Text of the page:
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Thursday, July 11, 2013

Paul Krugman, "Delusions of Populism": More Delusional Than Krugman?

"Occupy Wall Street is starting to look like an important event that might even eventually be seen as a turning point.

. . . .

It’s clear what kinds of things the Occupy Wall Street demonstrators want, and it’s really the job of policy intellectuals and politicians to fill in the details."


- Paul Krugman, "Confronting the Malefactors" (http://www.nytimes.com/2011/10/07/opinion/krugman-confronting-the-malefactors.html), October 2011

Do you remember "Occupy Wall Street"? Do you remember how Krugman suggested that OWS would prove a "turning point" in a populist war against American financial institutions? Is there anyone more delusional than this Nobelist?

In his latest New York Times op-ed entitled "Delusions of Populism" (http://www.nytimes.com/2013/07/12/opinion/krugman-delusions-of-populism.html?_r=0), Krugman rages against Republican delusional thinking:

"Have you heard about 'libertarian populism' yet? If not, you will. It will surely be touted all over the airwaves and the opinion pages by the same kind of people who assured you, a few years ago, that Representative Paul Ryan was the very model of a Serious, Honest Conservative. So let me make a helpful public service announcement: It’s bunk.

. . . .

Enter libertarian populism. The idea here is that there exists a pool of disaffected working-class white voters who failed to turn out last year but can be mobilized again with the right kind of conservative economic program — and that this remobilization can restore the Republican Party’s electoral fortunes."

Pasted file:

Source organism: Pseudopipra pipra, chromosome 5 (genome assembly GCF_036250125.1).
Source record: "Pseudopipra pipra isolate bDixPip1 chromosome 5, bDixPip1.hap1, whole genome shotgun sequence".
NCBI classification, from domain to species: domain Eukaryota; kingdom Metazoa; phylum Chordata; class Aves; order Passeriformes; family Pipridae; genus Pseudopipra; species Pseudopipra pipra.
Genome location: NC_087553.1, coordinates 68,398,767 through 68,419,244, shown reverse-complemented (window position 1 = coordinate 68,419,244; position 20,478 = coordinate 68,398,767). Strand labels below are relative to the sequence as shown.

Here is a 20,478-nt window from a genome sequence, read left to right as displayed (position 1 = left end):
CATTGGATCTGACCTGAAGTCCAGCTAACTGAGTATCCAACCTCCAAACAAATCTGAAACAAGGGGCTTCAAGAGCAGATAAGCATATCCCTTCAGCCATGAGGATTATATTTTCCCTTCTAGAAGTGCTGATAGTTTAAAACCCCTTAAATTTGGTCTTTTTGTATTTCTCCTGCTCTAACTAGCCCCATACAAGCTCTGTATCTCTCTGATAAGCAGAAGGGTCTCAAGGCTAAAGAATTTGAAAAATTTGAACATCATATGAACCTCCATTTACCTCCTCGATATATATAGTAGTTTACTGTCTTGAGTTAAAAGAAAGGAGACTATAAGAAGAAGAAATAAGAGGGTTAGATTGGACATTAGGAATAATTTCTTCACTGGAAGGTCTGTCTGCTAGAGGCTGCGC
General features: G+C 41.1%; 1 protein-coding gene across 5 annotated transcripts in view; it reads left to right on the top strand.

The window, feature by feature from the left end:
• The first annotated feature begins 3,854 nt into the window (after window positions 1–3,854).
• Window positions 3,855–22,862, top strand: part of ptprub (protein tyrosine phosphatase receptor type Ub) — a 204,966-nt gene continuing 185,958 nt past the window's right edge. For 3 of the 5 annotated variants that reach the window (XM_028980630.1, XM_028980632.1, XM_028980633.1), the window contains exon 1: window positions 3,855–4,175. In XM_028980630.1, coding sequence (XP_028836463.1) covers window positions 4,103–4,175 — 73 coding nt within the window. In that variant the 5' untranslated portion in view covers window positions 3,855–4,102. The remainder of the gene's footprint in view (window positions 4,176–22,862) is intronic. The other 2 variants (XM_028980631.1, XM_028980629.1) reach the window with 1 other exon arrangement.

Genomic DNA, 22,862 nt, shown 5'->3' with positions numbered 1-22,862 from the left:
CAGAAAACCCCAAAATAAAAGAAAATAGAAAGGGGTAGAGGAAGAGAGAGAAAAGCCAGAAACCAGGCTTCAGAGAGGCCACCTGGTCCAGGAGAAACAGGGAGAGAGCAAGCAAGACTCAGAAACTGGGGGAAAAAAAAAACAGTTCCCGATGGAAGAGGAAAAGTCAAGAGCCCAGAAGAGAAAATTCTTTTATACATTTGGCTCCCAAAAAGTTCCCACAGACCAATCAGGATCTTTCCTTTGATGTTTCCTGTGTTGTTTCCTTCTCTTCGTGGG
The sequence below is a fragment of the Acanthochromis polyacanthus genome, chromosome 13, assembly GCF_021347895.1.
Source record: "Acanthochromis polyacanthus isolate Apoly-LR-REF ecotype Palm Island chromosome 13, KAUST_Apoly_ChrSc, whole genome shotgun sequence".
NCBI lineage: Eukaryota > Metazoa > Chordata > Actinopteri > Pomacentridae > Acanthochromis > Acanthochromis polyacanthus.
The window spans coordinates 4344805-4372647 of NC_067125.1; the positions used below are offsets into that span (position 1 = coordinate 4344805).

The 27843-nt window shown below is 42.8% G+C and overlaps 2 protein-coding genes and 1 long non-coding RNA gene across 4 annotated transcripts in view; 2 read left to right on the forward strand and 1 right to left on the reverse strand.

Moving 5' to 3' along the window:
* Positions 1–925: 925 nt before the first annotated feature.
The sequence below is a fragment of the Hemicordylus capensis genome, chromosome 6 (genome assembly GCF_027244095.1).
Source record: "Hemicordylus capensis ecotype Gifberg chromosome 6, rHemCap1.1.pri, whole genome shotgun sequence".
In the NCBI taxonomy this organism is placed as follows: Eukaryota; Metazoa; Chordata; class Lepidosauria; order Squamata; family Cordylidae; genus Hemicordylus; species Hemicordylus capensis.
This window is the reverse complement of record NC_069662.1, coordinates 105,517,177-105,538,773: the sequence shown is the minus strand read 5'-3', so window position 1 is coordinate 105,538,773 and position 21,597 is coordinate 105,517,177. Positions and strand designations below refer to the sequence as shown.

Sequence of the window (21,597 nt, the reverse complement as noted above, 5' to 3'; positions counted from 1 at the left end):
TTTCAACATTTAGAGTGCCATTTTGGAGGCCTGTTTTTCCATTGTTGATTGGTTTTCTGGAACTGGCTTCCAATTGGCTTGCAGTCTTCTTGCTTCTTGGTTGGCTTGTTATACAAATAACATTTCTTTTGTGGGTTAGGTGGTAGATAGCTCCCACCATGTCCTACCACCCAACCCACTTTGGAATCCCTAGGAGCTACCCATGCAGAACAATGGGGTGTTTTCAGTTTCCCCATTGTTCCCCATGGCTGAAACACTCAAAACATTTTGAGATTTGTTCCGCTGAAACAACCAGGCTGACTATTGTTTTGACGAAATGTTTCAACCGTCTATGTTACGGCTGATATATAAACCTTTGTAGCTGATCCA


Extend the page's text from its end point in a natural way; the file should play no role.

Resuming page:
Had I ever before heard about "libertarian populism"? No.

Do I care if "libertarian populism" can restore the Republican Party’s electoral fortunes? No.

Beset with scandals, economic malaise that does not want to go away, signature legislation that is earmarked for disaster, and pressing overseas challenges demanding weighty decisions, Obama has gone into hiding. No, Obama may be a narcissist, but he is not delusional. Meanwhile, Washington has become dysfunctional.

Democrats? Republicans? Mark Leibovich in his new book "This Town" explains how they're feeding from the same trough (see: http://www.latimes.com/features/books/jacketcopy/la-ca-jc-mark-leibovich-20130714,0,7643559.story).

And Hillary "What Difference Does It Make" Clinton, the hero of Benghazi, is making speeches for $200,000 a pop (see: http://www.washingtonpost.com/politics/hillary-clinton-keeps-busy-giving-paid-speeches-to-industry-groups/2013/07/11/94abdfc6-e9aa-11e2-a301-ea5a8116d211_story.html?hpid=z2)? You go, girl!

I am again drawn to "Network," which, although almost 40 years old, remains as relevant as ever: "I'm mad as hell, and I'm not going to take this anymore!"

1 comment:

  1. "...pool of disaffected working-class white voters who failed to turn out last year..."

    has been the topic of analysts like Sean Trende, but one of these analysts call them Ross Perot voters, which means fiscal conservative, not necessarily Libertarian Populism.

    Both parties have populists. In Brooklyn, it is the Working Families Party, whose support is key for any Dem running for office in NYC.

    You want to get really depressed? Read David Stockman's analysis of American jobs since 2000.

    Or, consider that Larry Summers wants to be the next chair of the Federal Reserve, after you watch his personality in "The Social Network". THAT would send the world into a meltdown, imho.

    K2K

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